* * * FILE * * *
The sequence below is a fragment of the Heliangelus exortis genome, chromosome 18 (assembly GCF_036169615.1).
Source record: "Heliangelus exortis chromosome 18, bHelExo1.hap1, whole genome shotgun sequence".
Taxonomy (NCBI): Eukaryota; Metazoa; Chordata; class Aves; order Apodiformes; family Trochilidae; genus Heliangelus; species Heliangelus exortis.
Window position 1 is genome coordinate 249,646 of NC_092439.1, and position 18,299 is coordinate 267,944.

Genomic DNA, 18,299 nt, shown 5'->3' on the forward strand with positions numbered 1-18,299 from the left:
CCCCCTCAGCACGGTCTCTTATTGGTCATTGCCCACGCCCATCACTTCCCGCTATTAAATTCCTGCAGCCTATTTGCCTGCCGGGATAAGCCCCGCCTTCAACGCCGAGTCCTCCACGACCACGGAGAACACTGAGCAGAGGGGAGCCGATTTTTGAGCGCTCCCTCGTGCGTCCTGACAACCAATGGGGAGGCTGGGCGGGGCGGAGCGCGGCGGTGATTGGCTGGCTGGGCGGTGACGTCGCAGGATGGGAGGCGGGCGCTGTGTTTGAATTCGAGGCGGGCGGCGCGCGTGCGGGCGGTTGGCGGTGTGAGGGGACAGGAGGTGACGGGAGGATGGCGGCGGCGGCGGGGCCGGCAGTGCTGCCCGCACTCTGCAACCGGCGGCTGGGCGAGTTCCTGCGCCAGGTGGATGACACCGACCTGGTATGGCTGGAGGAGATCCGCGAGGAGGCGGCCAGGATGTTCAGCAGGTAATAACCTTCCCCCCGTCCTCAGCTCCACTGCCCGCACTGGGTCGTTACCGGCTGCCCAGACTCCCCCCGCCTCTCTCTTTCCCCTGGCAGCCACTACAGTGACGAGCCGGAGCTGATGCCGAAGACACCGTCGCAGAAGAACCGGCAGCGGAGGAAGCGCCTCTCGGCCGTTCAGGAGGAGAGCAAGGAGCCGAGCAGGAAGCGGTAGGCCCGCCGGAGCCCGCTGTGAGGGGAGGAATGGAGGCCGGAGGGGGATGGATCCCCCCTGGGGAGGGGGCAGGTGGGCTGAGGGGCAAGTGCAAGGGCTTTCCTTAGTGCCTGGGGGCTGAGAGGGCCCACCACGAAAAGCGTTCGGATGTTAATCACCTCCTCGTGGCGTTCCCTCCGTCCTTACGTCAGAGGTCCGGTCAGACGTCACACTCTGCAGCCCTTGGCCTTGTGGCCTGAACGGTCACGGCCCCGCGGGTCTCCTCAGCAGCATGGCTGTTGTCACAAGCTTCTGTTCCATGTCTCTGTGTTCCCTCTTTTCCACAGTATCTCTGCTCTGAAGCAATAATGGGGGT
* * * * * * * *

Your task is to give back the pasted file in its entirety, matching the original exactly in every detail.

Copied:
The sequence below is a fragment of the Heliangelus exortis genome, chromosome 18 (assembly GCF_036169615.1).
Source record: "Heliangelus exortis chromosome 18, bHelExo1.hap1, whole genome shotgun sequence".
Taxonomy (NCBI): Eukaryota; Metazoa; Chordata; class Aves; order Apodiformes; family Trochilidae; genus Heliangelus; species Heliangelus exortis.
Window position 1 is genome coordinate 249,646 of NC_092439.1, and position 18,299 is coordinate 267,944.

Genomic DNA, 18,299 nt, shown 5'->3' on the forward strand with positions numbered 1-18,299 from the left:
CCCCCTCAGCACGGTCTCTTATTGGTCATTGCCCACGCCCATCACTTCCCGCTATTAAATTCCTGCAGCCTATTTGCCTGCCGGGATAAGCCCCGCCTTCAACGCCGAGTCCTCCACGACCACGGAGAACACTGAGCAGAGGGGAGCCGATTTTTGAGCGCTCCCTCGTGCGTCCTGACAACCAATGGGGAGGCTGGGCGGGGCGGAGCGCGGCGGTGATTGGCTGGCTGGGCGGTGACGTCGCAGGATGGGAGGCGGGCGCTGTGTTTGAATTCGAGGCGGGCGGCGCGCGTGCGGGCGGTTGGCGGTGTGAGGGGACAGGAGGTGACGGGAGGATGGCGGCGGCGGCGGGGCCGGCAGTGCTGCCCGCACTCTGCAACCGGCGGCTGGGCGAGTTCCTGCGCCAGGTGGATGACACCGACCTGGTATGGCTGGAGGAGATCCGCGAGGAGGCGGCCAGGATGTTCAGCAGGTAATAACCTTCCCCCCGTCCTCAGCTCCACTGCCCGCACTGGGTCGTTACCGGCTGCCCAGACTCCCCCCGCCTCTCTCTTTCCCCTGGCAGCCACTACAGTGACGAGCCGGAGCTGATGCCGAAGACACCGTCGCAGAAGAACCGGCAGCGGAGGAAGCGCCTCTCGGCCGTTCAGGAGGAGAGCAAGGAGCCGAGCAGGAAGCGGTAGGCCCGCCGGAGCCCGCTGTGAGGGGAGGAATGGAGGCCGGAGGGGGATGGATCCCCCCTGGGGAGGGGGCAGGTGGGCTGAGGGGCAAGTGCAAGGGCTTTCCTTAGTGCCTGGGGGCTGAGAGGGCCCACCACGAAAAGCGTTCGGATGTTAATCACCTCCTCGTGGCGTTCCCTCCGTCCTTACGTCAGAGGTCCGGTCAGACGTCACACTCTGCAGCCCTTGGCCTTGTGGCCTGAACGGTCACGGCCCCGCGGGTCTCCTCAGCAGCATGGCTGTTGTCACAAGCTTCTGTTCCATGTCTCTGTGTTCCCTCTTTTCCACAGTATCTCTGCTCTGAAGCAATAATGGGGGT